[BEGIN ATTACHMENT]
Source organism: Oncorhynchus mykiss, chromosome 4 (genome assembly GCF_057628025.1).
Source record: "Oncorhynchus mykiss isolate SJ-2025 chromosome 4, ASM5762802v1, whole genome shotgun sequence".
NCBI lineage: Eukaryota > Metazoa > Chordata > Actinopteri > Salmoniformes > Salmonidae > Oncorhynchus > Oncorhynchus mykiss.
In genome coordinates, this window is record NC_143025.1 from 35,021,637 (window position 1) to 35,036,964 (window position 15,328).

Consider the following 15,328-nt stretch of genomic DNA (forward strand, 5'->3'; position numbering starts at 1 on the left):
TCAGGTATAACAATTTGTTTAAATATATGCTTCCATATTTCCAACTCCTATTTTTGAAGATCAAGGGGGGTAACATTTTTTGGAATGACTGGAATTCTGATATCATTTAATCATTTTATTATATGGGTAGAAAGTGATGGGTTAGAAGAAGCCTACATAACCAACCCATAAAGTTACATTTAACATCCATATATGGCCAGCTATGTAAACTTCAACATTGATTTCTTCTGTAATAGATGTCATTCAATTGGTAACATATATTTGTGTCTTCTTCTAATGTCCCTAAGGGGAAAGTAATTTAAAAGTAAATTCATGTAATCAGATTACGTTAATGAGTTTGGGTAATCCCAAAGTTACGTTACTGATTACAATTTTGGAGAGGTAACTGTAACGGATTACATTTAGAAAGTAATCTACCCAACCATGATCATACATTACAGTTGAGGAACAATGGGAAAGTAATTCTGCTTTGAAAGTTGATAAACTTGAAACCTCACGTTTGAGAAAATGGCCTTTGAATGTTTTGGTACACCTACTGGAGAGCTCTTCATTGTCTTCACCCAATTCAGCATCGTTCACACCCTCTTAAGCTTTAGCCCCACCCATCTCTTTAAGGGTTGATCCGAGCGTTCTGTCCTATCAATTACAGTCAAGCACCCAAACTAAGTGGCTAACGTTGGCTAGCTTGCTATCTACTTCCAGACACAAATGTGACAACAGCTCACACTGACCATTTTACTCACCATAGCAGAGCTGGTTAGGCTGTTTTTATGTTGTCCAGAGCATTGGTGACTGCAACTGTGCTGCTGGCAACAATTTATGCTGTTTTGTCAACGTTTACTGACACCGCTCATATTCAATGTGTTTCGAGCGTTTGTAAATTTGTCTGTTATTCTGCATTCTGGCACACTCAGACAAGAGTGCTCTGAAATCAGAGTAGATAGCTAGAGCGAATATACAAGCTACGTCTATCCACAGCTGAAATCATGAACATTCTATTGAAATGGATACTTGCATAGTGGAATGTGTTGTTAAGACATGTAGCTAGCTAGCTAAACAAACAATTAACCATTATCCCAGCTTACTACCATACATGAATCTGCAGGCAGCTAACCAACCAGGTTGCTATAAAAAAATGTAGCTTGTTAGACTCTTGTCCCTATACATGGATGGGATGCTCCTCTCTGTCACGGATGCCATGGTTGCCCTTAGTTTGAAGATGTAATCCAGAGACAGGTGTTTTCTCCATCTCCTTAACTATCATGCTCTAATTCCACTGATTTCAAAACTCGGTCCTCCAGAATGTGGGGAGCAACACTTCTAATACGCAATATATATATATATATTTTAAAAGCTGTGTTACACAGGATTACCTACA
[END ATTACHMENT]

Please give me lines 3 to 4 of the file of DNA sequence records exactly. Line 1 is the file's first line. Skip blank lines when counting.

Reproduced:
NCBI lineage: Eukaryota > Metazoa > Chordata > Actinopteri > Salmoniformes > Salmonidae > Oncorhynchus > Oncorhynchus mykiss.
In genome coordinates, this window is record NC_143025.1 from 35,021,637 (window position 1) to 35,036,964 (window position 15,328).